There is an easy toe-prick test that can be done to determine baby's iron levels, and if they are sufficient. As previous posters have mentioned, if baby is younger than six months, there is no reason to believe iron deficiency to be the case just as a blanket statement; if you and pediatrician remain concerned, due to family history or babe's behaviour or growth, etc, then the I hope that the test has been done to confirm this concern, or to set fears at ease. This test has results immediately, and does not need to be sent to a lab. If it happens to be your situation, we payed out of pocket for this test, and at least in our part of Ohio, it was $69. ((Personal anecdote, for what it's worth: I requested this test at our six month, just out of personal preference (wanted to pursue baby-led-solids route, and wanted to be able to do so in a low-stress way for me), and will likely have the test performed again at nine months, because my daughter too throws up frequently with solids (I didn't do cereal; she has this reaction with self-fed foods regardless of texture, though the throwing up is decreasing with time; her iron at 6 months was sufficient, but on the lower end of the spectrum), and is not too thrilled with them yet. With that knowledge, we'll do drops or not in addition to just focusing on iron-rich foods. All of that is just our own experience, for what it's worth. For her, I get the sense that the throwing up is more just a very strong and enthusiastic gag...
    5 replies | 155 view(s)
  • @llli*maddieb's Avatar
    Today, 12:25 AM
    :ita If your baby is truly iron deficient and cannot get it from her diet, then she can have iron supplements. Not only does breastmilk contain the right amount of iron for most infants to be getting, Babies are typically born with a good store of iron, UNLESS (sometimes) the cord was cut too early at birth robbing baby of lots of blood cells. Even then there is no reason to think baby is low in iron, barring evidence or tests indicating baby is actually low in iron. Generally there is no reason to start a baby with cereal of any kind. When a baby is truly ready for solids, baby can pretty much eat anything. For a very detailed (and readable) discussion about myths and facts about what to introduce when, I suggest the book My Child Won't Eat. Get the latest edition as there are newer studies examined. One that may interest you due to the wheat sensitivities in your husbands family looked at gluten introduction timing and later sensitivities and is interesting.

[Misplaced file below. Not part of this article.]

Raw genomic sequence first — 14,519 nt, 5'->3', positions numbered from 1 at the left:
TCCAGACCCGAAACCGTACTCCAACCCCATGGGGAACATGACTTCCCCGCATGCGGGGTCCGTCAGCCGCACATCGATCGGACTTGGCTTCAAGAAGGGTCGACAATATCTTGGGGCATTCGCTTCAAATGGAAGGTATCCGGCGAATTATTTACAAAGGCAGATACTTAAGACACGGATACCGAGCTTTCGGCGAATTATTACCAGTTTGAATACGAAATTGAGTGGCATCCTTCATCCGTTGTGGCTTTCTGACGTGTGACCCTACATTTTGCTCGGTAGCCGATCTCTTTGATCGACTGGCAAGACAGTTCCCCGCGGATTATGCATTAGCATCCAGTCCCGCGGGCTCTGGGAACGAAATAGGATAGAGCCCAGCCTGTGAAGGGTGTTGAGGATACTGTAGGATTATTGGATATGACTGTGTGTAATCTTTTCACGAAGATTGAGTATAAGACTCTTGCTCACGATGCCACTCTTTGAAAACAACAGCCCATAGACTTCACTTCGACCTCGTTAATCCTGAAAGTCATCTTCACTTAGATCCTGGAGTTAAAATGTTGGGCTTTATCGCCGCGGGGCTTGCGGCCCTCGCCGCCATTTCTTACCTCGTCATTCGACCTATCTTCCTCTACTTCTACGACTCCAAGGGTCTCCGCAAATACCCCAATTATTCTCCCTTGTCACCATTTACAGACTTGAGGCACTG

5 replies | 155 view(s)
  • @llli*maddieb's Avatar
    Today, 12:12 AM
    Hi, couple ideas fast letdown has many 'symptoms' and not all are present all the time. So spraying or dripping need not be present to indicate ffld. Is baby gasping, coughing, choking when you let down? Do you feel any let down sensation? Does baby clamp at this point? is baby having very wet and/or explosive poops? Do you feel full between feedings? these are other signs of fast letdown. How is poop output? Weight gain? These are the most reliable ways for being sure baby is getting enough Is this possibly causing a delay between baby cuing to nurse and being brought to the breast? With many babies at this age, Any delay can cause a baby to get frantic and cause a disorganized latch. have you tried other latch and positioning ideas? Could positioning in general be part of the problem? Have you tried different positions? Laid back or side lying in particular seem to help with many latch issues. Good for fast letdown too.